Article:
Have a look at How to kill a RaptorAn Idiot’s Guide to Chinese Flankers, the 10 worst British military aircraftThe 10 worst French aircraft,  Su-35 versus Typhoon10 Best fighters of World War II top WVR and BVR fighters of today, an interview with a Super Hornet pilot and a Pacifist’s Guide to Warplanes. Was the Spitfire overrated? Want something more bizarre? The Top Ten fictional aircraft is a fascinating read, as is The Strange Story and The Planet Satellite. The Fashion Versus Aircraft Camo is also a real cracker. Those interested in the Cold Way should read A pilot’s guide to flying and fighting in the Lightning. Those feeling less belligerent may enjoy A pilot’s farewell to the Airbus A340. Looking for something more humorous? Have a look at this F-35 satire and ‘Werner Herzog’s Guide to pusher bi-planes or the Ten most boring aircraft. In the mood for something more offensive? Try the NSFW 10 best looking American airplanes, or the same but for Canadians. 

 

 

 

 

 

 

Four military aircraft myths you shouldn’t believe

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Where do the eternal truths we believe come from? Our culture? The Platonic world of forms? Bill Gunston after a pint of bitter? Who knows. Here are four aviation myths we should not believe. I’m locking myself away for a couple of weeks to avoid the inevitable hate mail this will generate. 

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The Lockheed F-104G Starfighter was terrible 

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An avgeek parallel to the internet’s Godwin’s law, as online discussion on the topic of the German F-104 Starfighter grows longer, the probability of a mention of its allegedly dismal attrition record, or of ‘W****maker’, approaches 1. A total of 292 Lockheed F-104s were lost in German military service, one for each of the words in this article. By 21st-century standards, it’s a catastrophe. In fact, Starfighter attrition was an improvement over its predecessor in Luftwaffe service, the RF/F-84F. Proportionally, it suffered fewer losses than the RAF’s Lightning, that perennial ‘pilot’s aircraft’ (just what aircraft isn’t?). Long before the Tornado was drafted, the F-104G was blazing a trail across inclement European skies as the first true multi-role combat aircraft of the jet age. In Luftwaffe service, the Starfighter was admittedly limited in its roles of interception and reconnaissance, but as a low-level nuclear strike fighter, it provided teeth to back up NATO’s rhetoric into the early 1980s. Substitute the additional fuel pack used in the strike role for the M61 Vulcan cannon (which found its first application on the F-104), and hang as much conventional ordnance as that famous tiny wing would permit, and the Starfighter was equally useful in the conventional attack role. The German Navy might have wanted the Phantom or Buccaneer, but they showed just what ‘Kelly’ Johnson’s design could do low over the chilly Baltic, toting anti-ship missiles or running the important ‘Baltic Express’ reconnaissance mission.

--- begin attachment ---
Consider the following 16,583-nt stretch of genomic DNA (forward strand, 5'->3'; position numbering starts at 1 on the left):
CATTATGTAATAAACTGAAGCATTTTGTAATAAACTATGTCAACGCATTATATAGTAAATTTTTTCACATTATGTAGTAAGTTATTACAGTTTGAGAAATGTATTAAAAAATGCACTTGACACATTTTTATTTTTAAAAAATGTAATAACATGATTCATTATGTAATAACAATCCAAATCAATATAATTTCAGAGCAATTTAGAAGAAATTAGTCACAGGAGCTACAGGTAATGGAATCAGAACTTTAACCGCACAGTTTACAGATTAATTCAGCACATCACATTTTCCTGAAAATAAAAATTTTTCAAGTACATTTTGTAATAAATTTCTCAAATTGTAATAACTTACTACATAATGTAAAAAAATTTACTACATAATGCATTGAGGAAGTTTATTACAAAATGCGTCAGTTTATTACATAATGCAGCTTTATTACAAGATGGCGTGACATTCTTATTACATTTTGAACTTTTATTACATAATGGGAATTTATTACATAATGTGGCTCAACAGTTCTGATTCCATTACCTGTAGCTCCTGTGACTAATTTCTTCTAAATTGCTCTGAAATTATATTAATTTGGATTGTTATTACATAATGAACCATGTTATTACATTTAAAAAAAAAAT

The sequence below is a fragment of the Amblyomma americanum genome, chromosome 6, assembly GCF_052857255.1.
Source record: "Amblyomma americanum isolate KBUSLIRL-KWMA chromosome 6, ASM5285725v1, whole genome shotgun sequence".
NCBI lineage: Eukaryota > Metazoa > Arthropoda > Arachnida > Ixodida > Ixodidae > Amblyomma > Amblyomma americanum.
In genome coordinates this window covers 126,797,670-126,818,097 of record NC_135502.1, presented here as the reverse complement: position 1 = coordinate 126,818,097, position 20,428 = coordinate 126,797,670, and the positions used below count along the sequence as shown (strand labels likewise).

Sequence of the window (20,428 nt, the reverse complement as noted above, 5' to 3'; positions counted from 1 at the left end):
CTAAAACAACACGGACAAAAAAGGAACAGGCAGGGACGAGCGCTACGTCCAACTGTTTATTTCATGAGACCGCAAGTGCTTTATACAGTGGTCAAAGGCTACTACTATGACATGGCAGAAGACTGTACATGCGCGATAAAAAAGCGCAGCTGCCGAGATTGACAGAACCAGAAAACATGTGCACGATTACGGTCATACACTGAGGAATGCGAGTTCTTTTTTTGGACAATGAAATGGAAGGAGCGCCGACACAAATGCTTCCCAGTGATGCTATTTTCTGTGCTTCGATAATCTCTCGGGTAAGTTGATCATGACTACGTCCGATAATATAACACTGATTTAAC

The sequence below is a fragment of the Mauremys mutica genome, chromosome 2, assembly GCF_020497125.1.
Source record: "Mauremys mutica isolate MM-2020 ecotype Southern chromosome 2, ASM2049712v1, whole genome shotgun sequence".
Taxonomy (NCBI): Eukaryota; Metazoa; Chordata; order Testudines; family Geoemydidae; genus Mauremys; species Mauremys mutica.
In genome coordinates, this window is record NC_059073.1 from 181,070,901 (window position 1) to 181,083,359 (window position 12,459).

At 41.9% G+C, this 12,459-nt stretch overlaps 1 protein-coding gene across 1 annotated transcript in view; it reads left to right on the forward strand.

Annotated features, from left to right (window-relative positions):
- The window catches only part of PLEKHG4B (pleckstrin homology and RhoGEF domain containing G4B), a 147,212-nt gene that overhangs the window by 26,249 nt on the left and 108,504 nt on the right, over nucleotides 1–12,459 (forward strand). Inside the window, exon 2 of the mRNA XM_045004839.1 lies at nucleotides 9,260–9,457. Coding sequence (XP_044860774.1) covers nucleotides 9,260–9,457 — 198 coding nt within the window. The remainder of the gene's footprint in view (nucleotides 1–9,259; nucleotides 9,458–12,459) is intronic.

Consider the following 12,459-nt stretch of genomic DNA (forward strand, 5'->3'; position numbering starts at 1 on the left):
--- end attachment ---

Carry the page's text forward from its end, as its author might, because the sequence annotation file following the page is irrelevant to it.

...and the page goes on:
The F-104G was never far from scandal in Germany and elsewhere; even the F-35 would struggle to bring down a Dutch monarch or inspire two concept albums!

The Panavia Tornado F.Mk 3 was rubbish 

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Though the Tornado bomber remains extremely potent 35 years since it entered service, the later interceptor variant is long gone. It had a very bad reputation, which in its early days was justified- it had poor agility, poor high altitude performance and the radar didn’t work. But this turd was successfully polished, by the time it was retired in 2011 it was one of the best beyond-visual range fighters in the world. According to former F3 Nav, Dave Gledhill, speaking to Hush-Kit: “The Stage 3 standard which retired from service in 2011 was light years ahead of that of the F2. At its demise, the F3 was armed with the C-5 standard AMRAAM and ASRAAM missiles, a capable Foxhunter which had automatic track-while-scan, JTIDS data link, secure radios, better identification systems and capable electronic warfare equipment including a radar homing and warning receiver, towed radar decoy, chaff and flares and a Phimat chaff pod. The situation awareness enjoyed by the crews was, arguably, better than even the latest generation American platforms. Regrettably, it still lacked the performance when carrying its role equipment particularly carrying 2250 litre tanks in the upper air but with improved situation awareness and long range weapons, the crew should not have been drawn into the visual arena…if it had been employed against an aggressive opponent, the results would undoubtedly have been surprising as it is unwise to underestimate an opponent. The standard which retired was one of the most capable fighters in the world and, with further enhancements would have been extremely effective.”